treatment services available on campus or in the surrounding communities. Innovative ways of
delivering BIs to this at-risk population in a manner that is both effective and economically
feasible have to be developed. Text messaging represents a particularly advantageous way to
provide BIs as they can be highly personalized to the individual, accessed at any time that
suits the individual's needs, and allow for engagement and interaction between the
interventionist and participant. Given the high prevalence and fatal consequences of
substance-impaired driving, intervention approaches with the ability to reach a large number
of students at a low cost are imperative for reducing this extremely risky behavior.
Personalized feedback delivered without a one-on-one intervention may effectively reduce
substance use and problems, despite the fact that web-based and feedback-only interventions
consistently demonstrate smaller effect sizes than in-person interventions at long-term
follow-ups, with effects often dissipating after the first follow-up.
The present study will enhance and extend intervention effects by including MI consistent interactive text messages to provide an interpersonal and interactive element. Research indicates that college students prefer text messages to telephone calls and emails and rate this medium positively. However, few published studies in alcohol literature have implemented text-messaging interventions and no published studies have examined the effects of a text-based substance impaired driving BI among students who report recent substance-impaired driving. A text-based BI focused specifically on decreasing alcohol-impaired driving (AI-driving) among college students has been developed and evaluated in a pilot trial. This study indicated that a brief, text-based AI-driving intervention resulted in significantly greater reductions in AI-driving at the 3-month follow-up, compared to an intervention providing alcohol information alone. This was the first controlled study to demonstrate that a text-based AI-driving intervention could decrease AI-driving outcomes over time. However, it is not clear from this study whether interactive text messages are a crucial part of the intervention because this study did not compare an AI-driving feedback only condition to the AI-driving feedback + interactive texts condition.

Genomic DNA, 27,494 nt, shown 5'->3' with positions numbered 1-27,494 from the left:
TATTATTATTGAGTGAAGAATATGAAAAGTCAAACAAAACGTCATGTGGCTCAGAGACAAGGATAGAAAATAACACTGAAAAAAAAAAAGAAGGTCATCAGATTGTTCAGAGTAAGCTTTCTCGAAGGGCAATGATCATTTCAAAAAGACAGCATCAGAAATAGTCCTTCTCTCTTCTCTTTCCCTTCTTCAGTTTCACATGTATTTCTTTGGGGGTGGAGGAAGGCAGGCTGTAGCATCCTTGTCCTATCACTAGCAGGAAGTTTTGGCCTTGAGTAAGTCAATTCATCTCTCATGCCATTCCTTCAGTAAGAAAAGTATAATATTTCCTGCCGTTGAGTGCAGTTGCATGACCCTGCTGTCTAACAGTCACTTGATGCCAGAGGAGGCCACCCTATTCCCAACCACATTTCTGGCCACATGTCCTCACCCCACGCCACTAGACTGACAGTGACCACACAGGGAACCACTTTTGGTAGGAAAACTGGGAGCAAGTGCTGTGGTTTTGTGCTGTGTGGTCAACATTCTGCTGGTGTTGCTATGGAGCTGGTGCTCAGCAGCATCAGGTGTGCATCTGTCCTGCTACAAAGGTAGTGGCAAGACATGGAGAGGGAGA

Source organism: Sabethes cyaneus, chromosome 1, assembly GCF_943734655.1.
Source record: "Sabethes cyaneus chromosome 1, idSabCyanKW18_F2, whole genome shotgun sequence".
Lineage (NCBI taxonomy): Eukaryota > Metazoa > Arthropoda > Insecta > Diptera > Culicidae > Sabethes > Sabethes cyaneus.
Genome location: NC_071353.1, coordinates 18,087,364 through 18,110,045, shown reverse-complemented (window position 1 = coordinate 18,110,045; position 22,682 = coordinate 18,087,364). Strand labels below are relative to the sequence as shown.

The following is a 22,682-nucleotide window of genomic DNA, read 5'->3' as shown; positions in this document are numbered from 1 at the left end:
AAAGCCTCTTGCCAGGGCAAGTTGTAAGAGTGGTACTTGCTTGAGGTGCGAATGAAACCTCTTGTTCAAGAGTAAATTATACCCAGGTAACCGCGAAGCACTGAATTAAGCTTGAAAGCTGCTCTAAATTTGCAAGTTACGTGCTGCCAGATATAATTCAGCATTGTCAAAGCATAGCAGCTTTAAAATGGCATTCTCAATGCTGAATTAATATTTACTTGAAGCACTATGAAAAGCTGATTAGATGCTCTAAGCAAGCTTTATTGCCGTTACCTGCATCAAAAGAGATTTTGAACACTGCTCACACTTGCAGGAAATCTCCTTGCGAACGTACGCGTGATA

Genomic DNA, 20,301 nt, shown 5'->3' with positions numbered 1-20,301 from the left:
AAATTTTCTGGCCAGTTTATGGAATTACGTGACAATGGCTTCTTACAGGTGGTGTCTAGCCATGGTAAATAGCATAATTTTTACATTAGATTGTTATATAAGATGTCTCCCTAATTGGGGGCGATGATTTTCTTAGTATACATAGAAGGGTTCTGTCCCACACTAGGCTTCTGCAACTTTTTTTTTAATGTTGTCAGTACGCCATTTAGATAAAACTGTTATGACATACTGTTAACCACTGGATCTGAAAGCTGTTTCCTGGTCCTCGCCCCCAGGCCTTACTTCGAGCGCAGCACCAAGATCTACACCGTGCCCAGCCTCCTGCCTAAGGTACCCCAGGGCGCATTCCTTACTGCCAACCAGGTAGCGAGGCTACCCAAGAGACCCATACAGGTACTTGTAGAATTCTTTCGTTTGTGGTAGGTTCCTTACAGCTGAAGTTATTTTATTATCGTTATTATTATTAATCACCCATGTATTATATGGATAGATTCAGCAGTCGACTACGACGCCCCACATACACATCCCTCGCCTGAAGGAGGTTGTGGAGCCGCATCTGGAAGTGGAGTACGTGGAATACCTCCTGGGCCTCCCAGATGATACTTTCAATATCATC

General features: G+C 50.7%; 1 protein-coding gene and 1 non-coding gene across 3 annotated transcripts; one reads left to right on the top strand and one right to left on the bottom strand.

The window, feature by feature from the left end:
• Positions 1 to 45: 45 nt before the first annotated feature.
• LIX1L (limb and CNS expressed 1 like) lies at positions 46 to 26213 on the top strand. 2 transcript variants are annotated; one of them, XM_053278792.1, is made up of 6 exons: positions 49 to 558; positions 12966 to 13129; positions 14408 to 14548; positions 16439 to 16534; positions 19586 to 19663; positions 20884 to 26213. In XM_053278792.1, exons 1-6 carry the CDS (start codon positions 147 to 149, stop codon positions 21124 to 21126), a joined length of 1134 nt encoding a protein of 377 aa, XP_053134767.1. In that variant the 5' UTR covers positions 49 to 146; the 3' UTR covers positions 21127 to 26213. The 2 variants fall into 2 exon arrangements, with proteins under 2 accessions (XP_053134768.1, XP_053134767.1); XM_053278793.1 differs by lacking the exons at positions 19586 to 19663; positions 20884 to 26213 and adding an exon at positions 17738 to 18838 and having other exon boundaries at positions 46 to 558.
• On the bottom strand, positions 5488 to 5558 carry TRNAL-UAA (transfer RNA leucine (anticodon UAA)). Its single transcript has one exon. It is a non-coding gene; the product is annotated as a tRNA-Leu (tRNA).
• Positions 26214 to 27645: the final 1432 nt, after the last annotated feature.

The proposed study will extend these promising pilot results by (a) expanding inclusion criteria to include drug-impaired and combination drug and alcohol-impaired drivers, (b) increasing power and generalizability by recruiting 150 college students indicating recent substance-impaired driving, (c) dismantling the pilot trial design by including a personalized feedback only condition, and (d) including a 6-month and 1-year follow-up to determine whether intervention effects persist over time.
The overarching goal is to reduce driving after drinking, drug use, and combined drug/alcohol use among college students.
We will conduct a 3-group trial with 150 college students (project 50% female and 20% minority) recruited from a large public university.
Group 1: substance information only Group 2: substance-impaired driving personalized feedback only Group 3: substance impaired driving personalized feedback and MI interactive text messages
Aim 1: Evaluate a text based substance-impaired driving intervention in a Randomized Clinical Trial.
Hypothesis 1: Groups 2 and 3 will report greater reductions in driving after substance use at 3-month follow-up compared to Group 1.
Aim 2: Determine whether interactive text-messages sustain intervention effects over time.
Hypothesis 2: Group 3 will report greater reductions in driving after substance use at 6-month and 12-month follow-up compared to Group 2.